Western States Stepping Up Their Monitoring and Regulating of PFAS, chemicals that exist in furniture, firefighting foam, waterproof makeup and clothing, and many other items. Polyfluoroalkyl (PFAS) chemicals are take a long time to break down in the environment, and studies link exposure to higher rates of kidney and testicular cancer. In the west, PFAS contamination has been confirmed in water supplies in ten western and far western states. More states are going to court to fight back; New Mexico has sued the Air Force for PFAS groundwater contamination at two bases and more state lawsuits against manufacturers are being filed. “I think you're going to see a waterfall effect. You're going to see more states doing that,” said Matthew Schroeder, a lawyer who advises companies on PFAS-related legal risks. High Country News E&E News 

Permian Basin Oil Boom Has Health Consequences for residents of southeastern New Mexico, where life has become noisy and dangerous. Oil field trucks fling projectiles towards houses, methane flares can be seen to the east and south, and birds have been seen falling out of the sky. Families are experiencing headaches, blisters, and daily nosebleeds. Individual homes have has new wells pop up in every directions. New Mexico Political Report High Country News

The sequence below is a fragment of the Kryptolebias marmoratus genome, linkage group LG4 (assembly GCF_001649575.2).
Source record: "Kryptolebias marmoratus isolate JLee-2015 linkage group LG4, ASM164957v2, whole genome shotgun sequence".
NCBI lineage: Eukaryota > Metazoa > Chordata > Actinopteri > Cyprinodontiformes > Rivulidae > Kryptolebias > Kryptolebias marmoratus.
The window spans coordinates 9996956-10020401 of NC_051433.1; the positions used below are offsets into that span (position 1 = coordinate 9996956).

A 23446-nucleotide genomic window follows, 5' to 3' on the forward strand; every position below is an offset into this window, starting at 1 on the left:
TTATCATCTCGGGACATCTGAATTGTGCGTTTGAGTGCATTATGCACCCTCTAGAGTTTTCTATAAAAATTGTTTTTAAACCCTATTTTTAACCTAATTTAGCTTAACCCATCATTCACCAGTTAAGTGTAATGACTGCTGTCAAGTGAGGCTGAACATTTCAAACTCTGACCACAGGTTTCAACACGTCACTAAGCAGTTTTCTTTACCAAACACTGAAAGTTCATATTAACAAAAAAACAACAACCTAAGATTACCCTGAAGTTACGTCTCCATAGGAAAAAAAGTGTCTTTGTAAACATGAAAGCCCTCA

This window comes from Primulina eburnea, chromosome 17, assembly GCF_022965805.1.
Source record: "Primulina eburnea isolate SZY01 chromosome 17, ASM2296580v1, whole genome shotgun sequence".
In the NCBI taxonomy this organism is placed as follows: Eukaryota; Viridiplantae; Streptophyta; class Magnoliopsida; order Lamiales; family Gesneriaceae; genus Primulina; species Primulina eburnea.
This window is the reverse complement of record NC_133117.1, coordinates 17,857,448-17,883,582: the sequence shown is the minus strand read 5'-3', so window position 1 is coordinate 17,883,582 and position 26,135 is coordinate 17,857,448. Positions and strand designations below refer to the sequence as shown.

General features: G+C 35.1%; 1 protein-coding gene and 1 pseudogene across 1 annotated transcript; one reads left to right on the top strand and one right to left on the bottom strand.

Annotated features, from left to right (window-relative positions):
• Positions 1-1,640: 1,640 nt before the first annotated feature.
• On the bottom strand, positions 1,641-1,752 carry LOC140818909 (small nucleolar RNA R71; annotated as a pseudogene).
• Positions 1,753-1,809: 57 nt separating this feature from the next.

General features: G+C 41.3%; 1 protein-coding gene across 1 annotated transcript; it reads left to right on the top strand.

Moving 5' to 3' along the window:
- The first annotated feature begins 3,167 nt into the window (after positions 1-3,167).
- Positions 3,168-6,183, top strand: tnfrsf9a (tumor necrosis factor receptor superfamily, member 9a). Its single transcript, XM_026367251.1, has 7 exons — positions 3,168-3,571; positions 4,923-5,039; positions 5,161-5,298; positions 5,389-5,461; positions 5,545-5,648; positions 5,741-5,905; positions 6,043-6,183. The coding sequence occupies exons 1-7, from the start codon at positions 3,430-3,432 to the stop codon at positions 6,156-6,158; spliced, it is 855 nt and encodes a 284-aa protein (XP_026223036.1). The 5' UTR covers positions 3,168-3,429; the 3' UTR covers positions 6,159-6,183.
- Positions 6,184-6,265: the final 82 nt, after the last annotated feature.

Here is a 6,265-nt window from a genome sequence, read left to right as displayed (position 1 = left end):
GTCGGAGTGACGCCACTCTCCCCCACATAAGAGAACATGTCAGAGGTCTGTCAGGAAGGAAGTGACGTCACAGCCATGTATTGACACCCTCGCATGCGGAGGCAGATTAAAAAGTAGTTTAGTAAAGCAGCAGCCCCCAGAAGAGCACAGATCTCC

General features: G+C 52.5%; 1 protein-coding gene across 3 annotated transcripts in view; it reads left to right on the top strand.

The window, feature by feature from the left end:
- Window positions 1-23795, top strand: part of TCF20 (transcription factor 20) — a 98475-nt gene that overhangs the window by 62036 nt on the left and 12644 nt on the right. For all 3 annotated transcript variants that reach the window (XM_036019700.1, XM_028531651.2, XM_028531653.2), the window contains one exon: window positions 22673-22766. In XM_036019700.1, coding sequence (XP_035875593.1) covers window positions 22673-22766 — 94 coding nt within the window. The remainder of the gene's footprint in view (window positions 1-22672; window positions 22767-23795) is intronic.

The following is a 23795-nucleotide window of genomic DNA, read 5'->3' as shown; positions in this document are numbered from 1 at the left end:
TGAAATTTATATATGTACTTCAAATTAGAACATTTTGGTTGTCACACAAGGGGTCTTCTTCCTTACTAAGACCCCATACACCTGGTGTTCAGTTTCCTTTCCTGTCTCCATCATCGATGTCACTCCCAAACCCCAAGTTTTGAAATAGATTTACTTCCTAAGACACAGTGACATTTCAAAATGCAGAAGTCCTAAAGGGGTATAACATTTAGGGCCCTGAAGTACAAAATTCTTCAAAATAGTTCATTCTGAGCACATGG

California Utilities Plan Blackouts to Prevent Against Wildfires, prompting many residents to install solar in the homes. This change has pushed homeowners to shrink their environmental footprints and help to accelerate California’s transition to a carbon-free grid by 2045. But while the cost of solar panels and batteries has dropped in the past decade, they still remain unaffordable for most, leaving many residents facing sporadic outages. Washington Post

Interior Secretary Visited Chaco Canyon in New Mexico, and in the wake of the visit the department deferred oil and gas leases within a 10-mile zone surrounding the park for one year. David Bernhardt accompanied Senator Martin Heinrich and tribal leaders to visit Chaco Canyon on May 28, 2019. The deferral will give Congress time to vote on the Chaco Culture Heritage Area Protection Act that Senators Heinrich and Udall introduced earlier this year. Farmington Daily Times

Oil and Gas Industry Looks to Recycle Wastewater, as energy companies have created 210 billion gallons of wastewater between 2005 and 2014. Fracking blasts large amounts of water into the earth to crack open underground rock formations that hold oil and gas. Each barrel of oil yields half a barrel of wastewater, and one fracked well could use up to 6 million gallons of water. Companies drill thousands of wells annually. There has been a recent push to reuse wastewater instead of disposing of it by injecting it back into the ground. Carlsbad Current Argus